The Japanese architects Kazuyo Sejima and Ryue Nishizawa formed SANAA in the mid-1990s. They have designed houses, shops, offices and educational buildings, but have become best known around the world for their museum and art gallery buildings, which are admired for their light, unshowy forms which sit in an harmonious relationship with their environment. Many of their museum buildings, including the expansion of the Art Gallery of New South Wales, are made of up discrete blocks or pavilions which allow visitors to explore them in a free-flowing way. They won architecture’s most prestigious award, the Pritzker Prize in 2010, and this year won the Japanese arts prize, the Praemium Imperiale.
The Art Newspaper: What makes this a particularly “Sydney” building?
SANAA: Sydney is beautiful and the site for this project is in a particularly attractive place. The special feature is that one can enjoy Sydney’s natural landscape, the buildings and the art together. This is a building that breathes with the city, park and the beautiful harbour. The atmosphere changes as the sun rises and sets and one can see or sense these changes from within the building.
What conversations did you have with the Art Gallery of New South Wales before starting the project? Did you have an idea of what works would be exhibited in each space?
After winning the international competition, we worked closely with the art gallery to refine our initial design. The land has an important history, so preservation and harmony with the environment was a design priority. Throughout the process, we discussed the importance of creating different types of spaces for art display. Some of the formal spaces are located within the three limestone art pavilions. We also imagined art to be displayed in informal spaces and the exterior so that in any part of the building, the visitor can feel connected to the art.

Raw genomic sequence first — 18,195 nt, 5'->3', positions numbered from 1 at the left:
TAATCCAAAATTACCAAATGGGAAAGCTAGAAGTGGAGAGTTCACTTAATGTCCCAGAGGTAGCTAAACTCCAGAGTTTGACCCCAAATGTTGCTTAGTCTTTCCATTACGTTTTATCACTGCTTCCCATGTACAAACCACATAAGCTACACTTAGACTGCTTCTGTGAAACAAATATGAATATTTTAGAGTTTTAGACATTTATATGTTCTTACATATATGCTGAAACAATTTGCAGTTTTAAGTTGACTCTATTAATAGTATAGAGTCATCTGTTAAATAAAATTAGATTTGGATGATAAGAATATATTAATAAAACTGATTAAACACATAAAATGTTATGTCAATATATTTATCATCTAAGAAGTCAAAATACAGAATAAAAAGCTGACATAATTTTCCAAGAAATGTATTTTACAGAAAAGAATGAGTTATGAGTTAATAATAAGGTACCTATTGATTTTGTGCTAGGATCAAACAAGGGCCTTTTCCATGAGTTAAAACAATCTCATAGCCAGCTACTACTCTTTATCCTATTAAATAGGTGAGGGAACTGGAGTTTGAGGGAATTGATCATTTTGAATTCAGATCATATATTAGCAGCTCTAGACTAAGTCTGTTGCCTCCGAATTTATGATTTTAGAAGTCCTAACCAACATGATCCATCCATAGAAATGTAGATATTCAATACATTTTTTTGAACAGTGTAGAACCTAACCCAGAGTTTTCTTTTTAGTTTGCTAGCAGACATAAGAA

How does the new building connect to the original building? The architecture is a sharp contrast?
Connecting the original and new gallery buildings is a semi-shaded outdoor area open on all sides. It is a shared space for the community and a large open plaza into which many activities can spill simultaneously.
How sustainable is the new building?
Many strategies were used to reduce the energy consumption, like the use of buffer zones to insulate the more [climate-] controlled spaces. But something new for us is the rammed earth wall, made with local materials. It sweeps across two levels of the building inside and out, creating a strong connection with the environment.
What do you hope visitors’ experience will be as they explore the new building?
We aimed to design a building that is harmonious with its surroundings. We think it is important to make a place that everyone likes or hopes to be a part of—to inspire people to be open to new ideas and experiences.
Five other major museums designed by SANAA
21st Century Museum of Contemporary Art, Kanazawa, Japan (2004)
This is the building that put SANAA—and the remote Japanese city of Kanazawa—on the art world map. Instead of a building with large exhibition spaces that uses moveable walls to divide it up, SANAA’s design comprises 18 small spaces. Each space, whether for showing art, a library, bookshop or restaurant, takes the form of a discrete glass pavilion, linked together under a circular roof. Visitors are encouraged to wander freely, choosing their own path between the pavilions.
Glass Pavilion, Toledo Museum of Art, Toledo, US 2006
Toledo has a long history of glass manufacture, and the museum has one of the world’s most extensive collections of glassware—more than 5,000 objects from ancient to contemporary. Appropriately, SANAA’s single-storey pavilion is a labyrinth of curved glass walls, allowing light to penetrate to the heart of the building. As well as displays, the pavilion houses a functioning glassmaking workshop.
New Museum, New York, US (2007)
SANAA created a new building for New York’s New Museum (above), which is dedicated to introducing new art and ideas. Here, SANAA’s characteristic square pavilions are placed on top of each other, like a teetering pile of board game boxes. In 2008 it was named one of seven new architectural “wonders of the world” by Condé Nast Traveler magazine.
Serpentine Gallery Pavilion, London, UK (2009)
Many of the world’s starriest architects have created summer pavilions as part of the Serpentine Galleries’ annual commission. SANAA’s contribution was a simple flat roof with undulating edges, held aloft on slender columns. Made of aluminium, it looked like a floating pool of water, reflecting the clouds and the trees.
Louvre-Lens, Lens, France (2012)
When the world’s most famous museum decided to create an outpost in the town of Lens in northern France, SANAA were the obvious choice, riding high on the success of the 21st Century Museum of Contemporary Art. Again the functions of the museum are separated into individual pavilions—here covered in aluminium and stretched out in a former mining area. The centrepiece is the 125-metre long Galerie du Temps, where 6,000 years of art are shown in a chronological sequence.
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